The rise of artificial intelligence is putting added pressure on the supply of copper, a metal that is key to the renewable energy transition. A recent report from the International Energy Agency concluded that existing and planned copper mines will only meet 80% of global needs by 2030. Analyzing forecasts from JP Morgan and Bank of America, The Wall Street Journalreports that by that same year, the power-hungry AI data centers will exacerbate a predicted global copper deficit of 4 million metric tons by another 2.6 million tons. The IEA has called for expanding critical mineral supplies, and improving recycling. Copper recycling rates are low currently, but the WSJ said “that could change as AI data centers add to strained demand.”

Get Heatmap AM directly in your inbox every morning:

* indicates required
  • 4. Last month was the hottest May ever as 2024 breaks more heat records

    The EU’s Copernicus Climate Change Service yesterday released its analysis of global temperatures for May 2024, finding that the month was warmer than any prior May on record, coming in at 1.52 degrees Celsius (almost 3 degrees Fahrenheit) above pre-industrial May averages. The average sea surface temperature, too, was the highest on record for the 14th straight month. The graphic below gives a sense of just how unusual the sea surface temperatures have been over the last year. The increase observed over 2023 and 2024 is in red – you can’t miss it.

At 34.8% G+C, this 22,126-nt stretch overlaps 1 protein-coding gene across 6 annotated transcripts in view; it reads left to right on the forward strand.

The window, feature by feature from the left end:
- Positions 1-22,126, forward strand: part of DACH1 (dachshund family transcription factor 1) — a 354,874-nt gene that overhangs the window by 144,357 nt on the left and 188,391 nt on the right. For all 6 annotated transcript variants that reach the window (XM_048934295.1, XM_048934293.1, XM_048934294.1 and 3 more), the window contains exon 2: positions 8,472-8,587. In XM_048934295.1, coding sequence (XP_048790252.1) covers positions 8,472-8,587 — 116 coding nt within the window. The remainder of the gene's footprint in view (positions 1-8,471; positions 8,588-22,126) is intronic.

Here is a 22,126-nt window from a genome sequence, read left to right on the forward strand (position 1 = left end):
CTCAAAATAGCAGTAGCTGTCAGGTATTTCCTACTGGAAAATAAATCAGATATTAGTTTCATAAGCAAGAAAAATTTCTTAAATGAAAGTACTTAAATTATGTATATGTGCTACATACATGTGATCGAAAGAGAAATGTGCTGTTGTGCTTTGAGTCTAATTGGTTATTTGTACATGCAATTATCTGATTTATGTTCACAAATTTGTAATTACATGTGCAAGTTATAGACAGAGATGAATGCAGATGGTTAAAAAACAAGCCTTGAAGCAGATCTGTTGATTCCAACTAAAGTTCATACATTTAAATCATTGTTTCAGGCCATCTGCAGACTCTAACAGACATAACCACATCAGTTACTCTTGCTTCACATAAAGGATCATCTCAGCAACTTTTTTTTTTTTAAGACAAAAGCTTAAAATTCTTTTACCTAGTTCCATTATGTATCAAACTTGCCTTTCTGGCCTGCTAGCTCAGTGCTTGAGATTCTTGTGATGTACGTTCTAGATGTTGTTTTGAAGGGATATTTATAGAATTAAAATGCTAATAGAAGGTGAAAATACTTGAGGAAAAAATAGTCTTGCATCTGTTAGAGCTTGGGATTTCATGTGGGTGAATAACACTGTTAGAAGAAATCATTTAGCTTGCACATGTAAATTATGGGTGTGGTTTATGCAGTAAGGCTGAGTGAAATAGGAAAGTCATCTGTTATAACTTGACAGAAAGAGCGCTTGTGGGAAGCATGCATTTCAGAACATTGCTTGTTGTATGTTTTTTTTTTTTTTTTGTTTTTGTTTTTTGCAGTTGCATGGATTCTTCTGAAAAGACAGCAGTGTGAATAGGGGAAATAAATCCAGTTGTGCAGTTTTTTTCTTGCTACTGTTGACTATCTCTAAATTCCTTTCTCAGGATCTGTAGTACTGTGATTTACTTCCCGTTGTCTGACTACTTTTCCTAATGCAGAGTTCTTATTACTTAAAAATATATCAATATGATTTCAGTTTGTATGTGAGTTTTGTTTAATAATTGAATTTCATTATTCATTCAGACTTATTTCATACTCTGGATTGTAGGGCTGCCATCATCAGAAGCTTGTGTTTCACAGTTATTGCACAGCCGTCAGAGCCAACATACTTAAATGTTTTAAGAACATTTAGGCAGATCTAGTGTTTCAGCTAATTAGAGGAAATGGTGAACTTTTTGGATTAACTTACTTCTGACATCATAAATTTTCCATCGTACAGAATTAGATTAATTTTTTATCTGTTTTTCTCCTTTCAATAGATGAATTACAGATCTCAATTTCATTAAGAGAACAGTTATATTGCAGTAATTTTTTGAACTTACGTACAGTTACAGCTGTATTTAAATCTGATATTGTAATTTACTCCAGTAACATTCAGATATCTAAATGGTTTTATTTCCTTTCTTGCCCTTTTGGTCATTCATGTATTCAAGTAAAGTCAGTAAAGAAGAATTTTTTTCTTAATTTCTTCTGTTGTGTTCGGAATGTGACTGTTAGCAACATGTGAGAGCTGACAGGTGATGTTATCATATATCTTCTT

Copernicus

    5. Researchers use ‘charcoal sponge’ to remove CO2 from the air

    Researchers at the University of Cambridge say they’ve discovered a new, energy efficient way of removing carbon dioxide from the air using low-cost materials. Their direct air capture process utilizes activated charcoal, a cheap material often used to help filter and purify water. Using a similar process to charging a battery, the charcoal is “charged” in such a way that makes certain ions accumulate in its pores. Those ions bond with CO2, removing the gas directly from the air. Once the CO2 has been collected, it has to be released from the “charcoal sponge” and stored. This is done by heating the charcoal to about 100 degrees Celsius. This relatively low temperature is important, because it can be achieved using renewable electricity, whereas “in most materials currently used for CO2 capture from air, the materials need to be heated to temperatures as high as 900°C, often using natural gas,” the team wrote. They’ve filed a patent for their technology and are working on commercialization. The research was published in the journal Nature.

    THE KICKER

    Tesla is selling new “Tesla Mezcal” in the U.S. One bottle costs $450.